As I walk around my growing garden before sunrise, noticing how each new plant is faring I dig out the tiny weeds before they become troublesome. I tie at an angle each main shoot growing from the base of the climbing roses. I look for signs of stress for each plant and then find a way to alleviate it so the plant can thrive in the place I planted it.
I think about the word ‘tend’. I am tending this garden to the best of my ability. Yet I also think about the fact that as I grew up nobody tended me.
Infant-child abusers are consumed with their own existence. I can’t even say that they are truly consumed with their own self because much of the time their connection to their self is NOT what is operating in their life. Their Trauma Altered Development that most of them experienced in their own earliest stages of life interfered with the development both of their self – and with the development of their healthy connection to this self.
What we who were abused in the early times of our life had done to us was anything but a reflection of being ‘tended’. I took a glance at this word ‘tend’ and immediately found that it is connected to ‘attend’ and to ‘attention’. What most strikes me is that all of these words are related to the action of COMPANIONSHIP.
And here immediately with the word COMPANION is the connection to FOOD – to sustenance – to the mutual sharing of nurturing.
Infant-child abusers are NOT the companions of their offspring. As I wander around the many adobe pathways I have created as I built my garden, as I tend to the plants that are growing along the way, I am actually in companionship with each one. We are sharing this life. They, each according to their nature, are sharing their life with me and are helping to sustain me just as I am doing my best to help each one grow into the best plant possible.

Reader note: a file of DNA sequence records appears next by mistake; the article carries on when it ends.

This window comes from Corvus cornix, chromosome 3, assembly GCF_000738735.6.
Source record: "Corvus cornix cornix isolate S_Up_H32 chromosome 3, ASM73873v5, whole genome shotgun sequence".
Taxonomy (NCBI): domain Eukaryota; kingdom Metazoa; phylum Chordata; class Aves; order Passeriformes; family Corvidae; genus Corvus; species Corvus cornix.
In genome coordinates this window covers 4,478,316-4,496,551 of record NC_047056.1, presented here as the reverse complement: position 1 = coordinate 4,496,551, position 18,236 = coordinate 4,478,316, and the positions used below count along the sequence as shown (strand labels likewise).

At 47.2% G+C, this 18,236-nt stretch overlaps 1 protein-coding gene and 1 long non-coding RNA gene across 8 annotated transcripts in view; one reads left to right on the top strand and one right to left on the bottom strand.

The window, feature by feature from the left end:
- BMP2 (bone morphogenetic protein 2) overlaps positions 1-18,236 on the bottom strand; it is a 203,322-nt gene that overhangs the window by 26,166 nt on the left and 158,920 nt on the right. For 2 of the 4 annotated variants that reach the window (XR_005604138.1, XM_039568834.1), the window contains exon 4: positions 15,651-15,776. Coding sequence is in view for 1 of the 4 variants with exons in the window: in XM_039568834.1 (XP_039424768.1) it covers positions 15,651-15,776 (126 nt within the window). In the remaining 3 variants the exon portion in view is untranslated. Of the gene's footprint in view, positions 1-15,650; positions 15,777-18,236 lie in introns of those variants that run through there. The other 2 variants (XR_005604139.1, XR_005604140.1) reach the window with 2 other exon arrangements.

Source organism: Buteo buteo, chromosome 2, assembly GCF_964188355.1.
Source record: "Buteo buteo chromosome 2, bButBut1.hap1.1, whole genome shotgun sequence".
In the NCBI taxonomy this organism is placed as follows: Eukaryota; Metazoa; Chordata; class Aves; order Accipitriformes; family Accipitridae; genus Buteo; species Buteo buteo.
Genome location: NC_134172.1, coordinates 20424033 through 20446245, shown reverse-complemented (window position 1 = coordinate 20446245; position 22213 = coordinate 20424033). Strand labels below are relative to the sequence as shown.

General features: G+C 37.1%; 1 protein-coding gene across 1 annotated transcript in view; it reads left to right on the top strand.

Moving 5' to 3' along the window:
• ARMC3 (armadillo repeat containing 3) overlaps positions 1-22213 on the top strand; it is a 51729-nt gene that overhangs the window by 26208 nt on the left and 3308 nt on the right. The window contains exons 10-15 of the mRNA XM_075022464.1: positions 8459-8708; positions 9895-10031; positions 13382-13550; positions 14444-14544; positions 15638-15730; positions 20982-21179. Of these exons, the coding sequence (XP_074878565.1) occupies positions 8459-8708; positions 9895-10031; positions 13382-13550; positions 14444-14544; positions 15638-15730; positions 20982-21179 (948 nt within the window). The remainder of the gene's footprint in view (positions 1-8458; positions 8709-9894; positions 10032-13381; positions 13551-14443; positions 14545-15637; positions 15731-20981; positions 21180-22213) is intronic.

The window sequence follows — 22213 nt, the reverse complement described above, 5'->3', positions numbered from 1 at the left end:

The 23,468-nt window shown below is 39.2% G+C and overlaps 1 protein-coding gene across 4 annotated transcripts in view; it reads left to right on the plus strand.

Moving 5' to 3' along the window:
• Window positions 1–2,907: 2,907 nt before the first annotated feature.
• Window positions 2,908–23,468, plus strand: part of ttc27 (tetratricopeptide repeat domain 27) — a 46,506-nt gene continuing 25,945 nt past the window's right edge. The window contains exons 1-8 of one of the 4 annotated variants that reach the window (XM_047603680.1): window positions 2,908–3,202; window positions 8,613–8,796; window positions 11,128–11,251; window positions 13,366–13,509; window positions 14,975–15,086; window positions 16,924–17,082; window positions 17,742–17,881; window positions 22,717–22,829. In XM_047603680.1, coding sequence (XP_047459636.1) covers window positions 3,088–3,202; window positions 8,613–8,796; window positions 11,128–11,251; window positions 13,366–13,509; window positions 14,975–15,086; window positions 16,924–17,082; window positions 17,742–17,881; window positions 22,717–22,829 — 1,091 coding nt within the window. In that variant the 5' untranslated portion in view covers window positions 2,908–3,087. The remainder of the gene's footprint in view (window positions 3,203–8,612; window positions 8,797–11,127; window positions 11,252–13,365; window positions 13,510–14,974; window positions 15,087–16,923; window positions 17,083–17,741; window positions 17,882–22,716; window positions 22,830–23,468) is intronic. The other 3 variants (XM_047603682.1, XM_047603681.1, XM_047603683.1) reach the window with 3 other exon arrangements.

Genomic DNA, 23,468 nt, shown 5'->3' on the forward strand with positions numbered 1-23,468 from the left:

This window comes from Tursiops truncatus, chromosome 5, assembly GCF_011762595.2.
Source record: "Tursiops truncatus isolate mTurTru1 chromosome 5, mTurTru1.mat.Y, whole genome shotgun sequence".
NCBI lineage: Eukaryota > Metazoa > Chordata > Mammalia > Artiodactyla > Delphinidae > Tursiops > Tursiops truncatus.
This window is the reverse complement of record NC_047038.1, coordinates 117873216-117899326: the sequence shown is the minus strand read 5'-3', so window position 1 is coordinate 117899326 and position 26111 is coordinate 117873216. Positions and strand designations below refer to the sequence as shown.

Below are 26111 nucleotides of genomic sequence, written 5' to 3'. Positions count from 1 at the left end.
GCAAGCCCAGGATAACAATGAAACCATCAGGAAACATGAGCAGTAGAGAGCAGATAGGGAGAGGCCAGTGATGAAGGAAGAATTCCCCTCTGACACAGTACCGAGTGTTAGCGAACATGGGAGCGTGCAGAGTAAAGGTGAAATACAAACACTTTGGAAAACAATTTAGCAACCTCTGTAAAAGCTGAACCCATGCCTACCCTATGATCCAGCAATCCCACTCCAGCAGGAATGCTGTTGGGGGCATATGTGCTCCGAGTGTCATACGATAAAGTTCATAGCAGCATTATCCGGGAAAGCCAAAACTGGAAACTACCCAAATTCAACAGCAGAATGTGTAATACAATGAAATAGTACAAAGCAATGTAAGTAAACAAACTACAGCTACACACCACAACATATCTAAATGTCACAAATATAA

As we survivors participate in our own healing from abuse and trauma we are always mutually sharing a life journey with all life around us. We can make choices and decisions now about how we wish to be in the world that we could not make when we were little. Certainly any physiological trauma-related changes that we experienced have altered the body-brain we live with in this world, but those changes DO NOT exclude options for healing every step of the way along the garden path of our lifetime.
A plant cannot usually eliminate the weeds beside it that are competing for its nourishment. It cannot get up and walk away from the base of a tree that is blocking its sunlight. We can pay attention to what we need, take a look at what is blocking our best growth and development in the present, and make positive changes to the best of our ability.
There are both passive and active ways to make changes in life. A cactus by nature preserves moisture within its structure. A snapdragon cannot. Some plants in my garden amazingly survived our 2 below zero deep freezes of last winter. Others did not and vanished. All abuse survivors are strong and resilient, capable and clever at surviving. The question I ask myself right now is, “What are you going to do today to TEND to yourself in the best way you can today, Linda?”
I am going to pick up my seven newly hatched soon-to-be hens this morning! I can hardly wait to see their fuzzy tiny bodies hunting and pecking around like they know exactly what they are doing – even without having a mother around to show them!
There are many, many things I know that I certainly DID NOT learn from my mother. Any attention she ever paid to me was of the harmful and abusive variety. But that never stopped ME from growing into an amazing and wonderful person. I just need to remember this and get on with tending – something I am pretty good at!!
Soon I will have seven more little ones to attend to! Off I go into the sunshine to get them!